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The Dig review – Sutton Hoo excavation romance is none too deep

Carey Mulligan and Ralph Fiennes unearth an Anglo-Saxon burial ship, but leave their emotions interred, in this robustly English dramaThe Dig is actua

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Carey Mulligan and Ralph Fiennes unearth an Anglo-Saxon burial ship, but leave their emotions interred, in this robustly English drama

The Dig is actually not a very earthy film, though there is intelligence and sensitivity and a good deal of English restraint and English charm, thoroughly embodied by the fine leading performers Carey Mulligan and Ralph Fiennes. But the passions mostly stay buried, and the movie is disconcertingly structured in such a way that we are first asked to invest in these two intriguingly complex personalities, but then – just when their emotions might get disinterred – the focus shifts to a younger pair with more obvious romantic potential, played by Johnny Flynn and Lily James. Mulligan and Fiennes look like two characters who have been written out of their own soap opera. This doesn’t stop The Dig being engaging, and with a beautiful sense of landscape.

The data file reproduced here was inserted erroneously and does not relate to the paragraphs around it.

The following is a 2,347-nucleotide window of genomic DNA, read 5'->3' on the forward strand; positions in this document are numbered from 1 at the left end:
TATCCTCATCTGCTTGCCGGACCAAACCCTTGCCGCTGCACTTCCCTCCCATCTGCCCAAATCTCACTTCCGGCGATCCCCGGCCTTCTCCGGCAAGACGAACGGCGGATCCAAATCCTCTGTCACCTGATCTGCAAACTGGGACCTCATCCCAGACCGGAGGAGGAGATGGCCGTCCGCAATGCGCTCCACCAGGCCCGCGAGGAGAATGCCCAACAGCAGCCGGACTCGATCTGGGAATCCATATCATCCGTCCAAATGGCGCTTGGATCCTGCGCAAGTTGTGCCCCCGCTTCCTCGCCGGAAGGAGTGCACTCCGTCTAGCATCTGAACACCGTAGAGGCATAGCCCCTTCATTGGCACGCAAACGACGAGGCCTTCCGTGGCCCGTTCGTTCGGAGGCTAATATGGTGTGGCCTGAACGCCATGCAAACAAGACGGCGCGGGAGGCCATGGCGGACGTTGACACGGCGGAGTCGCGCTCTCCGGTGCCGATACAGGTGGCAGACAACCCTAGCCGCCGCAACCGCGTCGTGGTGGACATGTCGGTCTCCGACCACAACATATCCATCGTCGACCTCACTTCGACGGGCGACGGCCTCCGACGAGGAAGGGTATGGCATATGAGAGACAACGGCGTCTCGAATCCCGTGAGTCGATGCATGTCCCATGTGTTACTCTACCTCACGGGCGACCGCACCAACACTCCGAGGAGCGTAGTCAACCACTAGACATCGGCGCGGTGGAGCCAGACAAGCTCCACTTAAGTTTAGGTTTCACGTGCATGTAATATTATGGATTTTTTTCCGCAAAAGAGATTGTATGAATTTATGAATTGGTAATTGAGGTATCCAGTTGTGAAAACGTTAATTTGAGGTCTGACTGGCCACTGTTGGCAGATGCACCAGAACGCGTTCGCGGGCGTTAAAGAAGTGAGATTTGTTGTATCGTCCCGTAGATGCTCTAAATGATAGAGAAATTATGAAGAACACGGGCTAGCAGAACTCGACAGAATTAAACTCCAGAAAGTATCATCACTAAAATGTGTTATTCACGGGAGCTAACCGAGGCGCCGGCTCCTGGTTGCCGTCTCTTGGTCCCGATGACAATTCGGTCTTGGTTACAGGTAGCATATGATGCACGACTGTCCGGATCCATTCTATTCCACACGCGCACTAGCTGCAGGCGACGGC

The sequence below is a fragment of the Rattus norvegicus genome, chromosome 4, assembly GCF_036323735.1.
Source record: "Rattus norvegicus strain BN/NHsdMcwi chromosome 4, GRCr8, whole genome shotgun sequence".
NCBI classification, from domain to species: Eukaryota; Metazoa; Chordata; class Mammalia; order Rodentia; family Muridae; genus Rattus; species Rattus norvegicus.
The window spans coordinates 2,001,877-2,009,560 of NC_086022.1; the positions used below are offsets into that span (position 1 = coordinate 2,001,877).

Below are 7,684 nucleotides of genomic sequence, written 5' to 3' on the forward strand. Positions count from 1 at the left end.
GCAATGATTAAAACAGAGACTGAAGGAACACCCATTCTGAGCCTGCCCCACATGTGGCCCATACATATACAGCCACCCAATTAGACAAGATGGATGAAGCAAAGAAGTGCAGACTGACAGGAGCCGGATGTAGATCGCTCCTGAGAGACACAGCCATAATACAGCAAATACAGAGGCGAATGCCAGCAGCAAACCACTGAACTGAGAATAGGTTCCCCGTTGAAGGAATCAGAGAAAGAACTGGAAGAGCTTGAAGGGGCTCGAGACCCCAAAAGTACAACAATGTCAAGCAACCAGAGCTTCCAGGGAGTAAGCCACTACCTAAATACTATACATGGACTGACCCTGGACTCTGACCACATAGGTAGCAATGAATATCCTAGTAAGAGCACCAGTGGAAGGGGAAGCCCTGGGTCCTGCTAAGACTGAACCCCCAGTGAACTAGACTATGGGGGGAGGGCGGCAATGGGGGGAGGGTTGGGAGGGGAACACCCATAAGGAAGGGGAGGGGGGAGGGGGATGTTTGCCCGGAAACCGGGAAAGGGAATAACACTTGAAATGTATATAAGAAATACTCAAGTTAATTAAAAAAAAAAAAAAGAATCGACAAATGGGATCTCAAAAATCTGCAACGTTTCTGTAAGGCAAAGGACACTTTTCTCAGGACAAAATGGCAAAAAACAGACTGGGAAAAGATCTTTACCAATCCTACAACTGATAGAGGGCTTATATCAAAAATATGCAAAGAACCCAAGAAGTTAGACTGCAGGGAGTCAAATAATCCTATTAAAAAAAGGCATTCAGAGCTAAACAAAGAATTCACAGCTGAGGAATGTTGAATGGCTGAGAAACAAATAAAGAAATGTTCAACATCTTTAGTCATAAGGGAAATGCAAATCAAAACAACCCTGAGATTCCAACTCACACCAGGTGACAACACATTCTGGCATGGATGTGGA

It is based on the true story of the sensational Sutton Hoo excavation in Suffolk on the eve of the second world war; an Anglo-Saxon burial ship was found by the self-taught working-class archaeologist Basil Brown, whose historic discovery the academic establishment instantly tried to appropriate, without credit. He had been hired by the local landowner and widow Edith Pretty, who had long nursed an instinct that there was something in the “mounds” on her property. The movie is vigorously adapted by screenwriter Moira Buffini from the 2007 novel by journalist and author John Preston – whose aunt Margaret Piggott was involved in the dig.

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